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May 3, 2023
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David Burda
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Economics Outcomes System Dynamics
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Is Fee-For-Service Medicine More Like a Rash, an Addiction or an Old Car?

I love analogies. I think they’re one of the most effective ways to describe something or someone when a verbatim description just won’t do or would be too complicated to put into words. When I worked for a content marketing agency in Minneapolis, I wrote about the use of analogies to explain complex ideas in a blog post called “The Art of Analogy.”

I thought about that post this week when I was trying to come up with an analogy to describe fee-for-service medicine (FFS). It’s a legacy payment mechanism that just won’t go away no matter how hard the industry says it’s trying to move toward value-based reimbursement systems (VBR) over FFS.

That slog was clear in a new survey of 1,000 primary care physicians (PCPs) conducted by The Commonwealth Fund. According to the survey:

  • 71% of PCPs said they get paid by one or both types of FFS reimbursement contracts: one with no monetary links to performance; the other with links to performance-based bonuses.
  • 46% of PCPs said they get paid by one or both types of VBR contracts: shared-savings models with upside and/or downside risk; the other capitation or population-based payment models.

FFS wins 71% to 46%.

That’s too bad because, according to the survey, PCPs that got paid under one or both types of VBR contracts were more likely to participate in accountable care organizations, to participate in patient-centered medical homes, and to screen patients for social determinants of health.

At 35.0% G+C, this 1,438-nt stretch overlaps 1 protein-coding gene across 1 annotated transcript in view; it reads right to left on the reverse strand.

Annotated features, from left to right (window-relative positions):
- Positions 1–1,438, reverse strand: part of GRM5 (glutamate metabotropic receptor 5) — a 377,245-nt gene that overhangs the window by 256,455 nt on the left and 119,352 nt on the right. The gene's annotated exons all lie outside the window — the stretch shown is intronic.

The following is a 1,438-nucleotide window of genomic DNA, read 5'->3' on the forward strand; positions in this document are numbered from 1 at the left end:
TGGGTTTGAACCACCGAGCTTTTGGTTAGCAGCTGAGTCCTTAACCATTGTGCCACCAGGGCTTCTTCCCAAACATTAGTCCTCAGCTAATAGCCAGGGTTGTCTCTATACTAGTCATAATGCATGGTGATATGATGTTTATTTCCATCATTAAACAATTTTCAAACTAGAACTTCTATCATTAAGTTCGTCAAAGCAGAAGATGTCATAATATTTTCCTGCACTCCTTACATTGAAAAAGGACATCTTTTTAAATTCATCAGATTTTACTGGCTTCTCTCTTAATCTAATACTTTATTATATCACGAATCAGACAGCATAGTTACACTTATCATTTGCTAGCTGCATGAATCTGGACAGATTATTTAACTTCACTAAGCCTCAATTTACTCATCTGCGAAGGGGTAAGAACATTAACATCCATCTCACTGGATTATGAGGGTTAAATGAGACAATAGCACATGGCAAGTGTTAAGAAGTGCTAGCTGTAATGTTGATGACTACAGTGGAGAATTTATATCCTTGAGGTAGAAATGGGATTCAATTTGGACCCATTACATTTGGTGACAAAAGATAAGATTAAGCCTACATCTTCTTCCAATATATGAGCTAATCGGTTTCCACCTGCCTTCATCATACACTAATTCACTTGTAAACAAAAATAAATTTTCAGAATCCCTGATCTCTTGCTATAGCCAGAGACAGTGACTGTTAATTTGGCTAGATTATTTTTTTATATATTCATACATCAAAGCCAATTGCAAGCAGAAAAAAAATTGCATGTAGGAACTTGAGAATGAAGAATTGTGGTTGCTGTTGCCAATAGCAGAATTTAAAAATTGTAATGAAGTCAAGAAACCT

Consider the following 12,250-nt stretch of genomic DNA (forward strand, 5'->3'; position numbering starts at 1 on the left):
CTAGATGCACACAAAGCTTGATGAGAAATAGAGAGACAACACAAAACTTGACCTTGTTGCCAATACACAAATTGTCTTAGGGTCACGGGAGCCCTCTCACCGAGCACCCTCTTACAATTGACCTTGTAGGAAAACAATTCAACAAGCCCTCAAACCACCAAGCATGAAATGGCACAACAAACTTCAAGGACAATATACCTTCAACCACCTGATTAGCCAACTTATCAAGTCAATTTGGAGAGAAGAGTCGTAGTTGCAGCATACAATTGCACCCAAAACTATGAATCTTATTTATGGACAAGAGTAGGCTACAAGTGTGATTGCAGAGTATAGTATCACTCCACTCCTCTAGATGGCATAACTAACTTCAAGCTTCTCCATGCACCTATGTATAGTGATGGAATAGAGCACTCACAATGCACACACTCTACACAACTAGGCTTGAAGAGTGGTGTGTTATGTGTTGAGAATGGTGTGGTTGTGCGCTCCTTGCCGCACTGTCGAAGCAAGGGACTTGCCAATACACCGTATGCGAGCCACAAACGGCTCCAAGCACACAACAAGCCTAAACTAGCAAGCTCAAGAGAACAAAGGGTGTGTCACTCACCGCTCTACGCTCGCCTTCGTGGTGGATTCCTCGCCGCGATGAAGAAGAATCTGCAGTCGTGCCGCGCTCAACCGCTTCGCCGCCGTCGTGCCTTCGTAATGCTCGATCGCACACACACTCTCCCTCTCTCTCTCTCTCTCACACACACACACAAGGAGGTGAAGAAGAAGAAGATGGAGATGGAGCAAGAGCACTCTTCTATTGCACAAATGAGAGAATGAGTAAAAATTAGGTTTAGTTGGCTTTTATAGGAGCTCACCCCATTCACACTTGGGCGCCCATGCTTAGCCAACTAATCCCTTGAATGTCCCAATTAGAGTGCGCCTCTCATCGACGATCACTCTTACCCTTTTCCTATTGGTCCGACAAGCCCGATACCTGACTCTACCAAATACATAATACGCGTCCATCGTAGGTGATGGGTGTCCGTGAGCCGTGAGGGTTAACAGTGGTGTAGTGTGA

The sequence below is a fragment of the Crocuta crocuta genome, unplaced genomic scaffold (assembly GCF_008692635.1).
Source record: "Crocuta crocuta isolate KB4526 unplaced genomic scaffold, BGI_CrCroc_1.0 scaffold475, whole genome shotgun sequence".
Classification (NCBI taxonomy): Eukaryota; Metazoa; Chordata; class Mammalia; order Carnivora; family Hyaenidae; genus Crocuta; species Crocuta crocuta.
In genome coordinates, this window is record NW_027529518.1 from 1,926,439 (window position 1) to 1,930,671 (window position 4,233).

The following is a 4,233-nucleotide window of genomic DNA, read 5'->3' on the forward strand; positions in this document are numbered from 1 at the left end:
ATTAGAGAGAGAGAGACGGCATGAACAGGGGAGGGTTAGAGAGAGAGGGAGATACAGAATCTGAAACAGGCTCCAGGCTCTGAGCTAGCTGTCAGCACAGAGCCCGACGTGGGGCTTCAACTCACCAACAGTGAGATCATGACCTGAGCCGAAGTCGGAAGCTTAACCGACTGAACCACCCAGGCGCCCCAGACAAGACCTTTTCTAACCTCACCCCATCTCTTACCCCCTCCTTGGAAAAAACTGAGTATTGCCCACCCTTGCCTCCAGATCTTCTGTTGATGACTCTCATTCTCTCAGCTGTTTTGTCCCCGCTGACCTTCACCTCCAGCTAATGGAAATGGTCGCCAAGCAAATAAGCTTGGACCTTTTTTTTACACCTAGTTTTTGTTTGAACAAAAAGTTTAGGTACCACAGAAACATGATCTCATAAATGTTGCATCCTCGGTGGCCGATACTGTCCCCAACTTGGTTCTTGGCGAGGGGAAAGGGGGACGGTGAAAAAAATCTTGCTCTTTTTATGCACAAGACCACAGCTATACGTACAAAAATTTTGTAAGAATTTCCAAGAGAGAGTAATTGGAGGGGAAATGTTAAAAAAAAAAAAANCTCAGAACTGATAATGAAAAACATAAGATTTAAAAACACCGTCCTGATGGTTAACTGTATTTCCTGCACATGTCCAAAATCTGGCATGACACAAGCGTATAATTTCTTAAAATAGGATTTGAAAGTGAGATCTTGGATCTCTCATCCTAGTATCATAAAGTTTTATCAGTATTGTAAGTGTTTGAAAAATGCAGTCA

The Commonwealth Fund said FFS is “dominating” primary care for two reasons: “First, changing how care is paid for can require significant upfront investments that not all practices, especially underfunded primary care practices, can manage. Second, for practices to participate in VBP (value-based payment), they must be well-prepared to take on financial risk and potential losses, which is a daunting prospect for small or independent primary care practices.”

When I sat down to write this post about the survey, I wanted to use an analogy to describe FFS. That’s where a hit a roadblock. Is FFS like a rash that won’t go away? Yes, but that assumes you want the rash to go away, and you’re doing everything you can to make the rash go away. Is FFS like an addiction? Yes, but that assumes the addiction is bad for you, and, in this case, the addiction is keeping PCPs alive. Is FFS like an old car? Maybe. It’s dependable. It gets you where you need to go. You can fix it yourself. It’s not as risky as a new car, which is more expensive, and you can’t fix yourself. OK, I’m going with the old car.

What analogy would you use to describe the industry’s lingering attachment to FFS? If you have a better one, send me an email and let me know. Thanks.

And thanks for reading.

About the Author

David Burda

David Burda began covering healthcare in 1983 and hasn’t stopped since. Dave writes this monthly column “Burda on Healthcare,” contributes weekly blog posts, manages our weekly newsletter 4sight Friday, and hosts our weekly Roundup podcast. Dave believes that healthcare is a business like any other business, and customers — patients — are king. If you do what’s right for patients, good business results will follow.

Dave’s personnel experiences with the healthcare system both as a patient and family caregiver have shaped his point of view. It’s also been shaped by covering the industry for 40 years as a reporter and editor. He worked at Modern Healthcare for 25 years, the last 11 as editor.

Prior to Modern Healthcare, he did stints at the American Medical Record Association (now AHIMA) and the American Hospital Association. After Modern Healthcare, he wrote a monthly column for Twin Cities Business explaining healthcare trends to a business audience, and he developed and executed content marketing plans for leading healthcare corporations as the editorial director for healthcare strategies at MSP Communications.

When he’s not reading and writing about healthcare, Dave spends his time riding the trails of DuPage County, IL, on his bike, tending his vegetable garden and daydreaming about being a lobster fisherman in Maine. He lives in Wheaton, IL, with his lovely wife of 40 years and his three children, none of whom want to be journalists or lobster fishermen.

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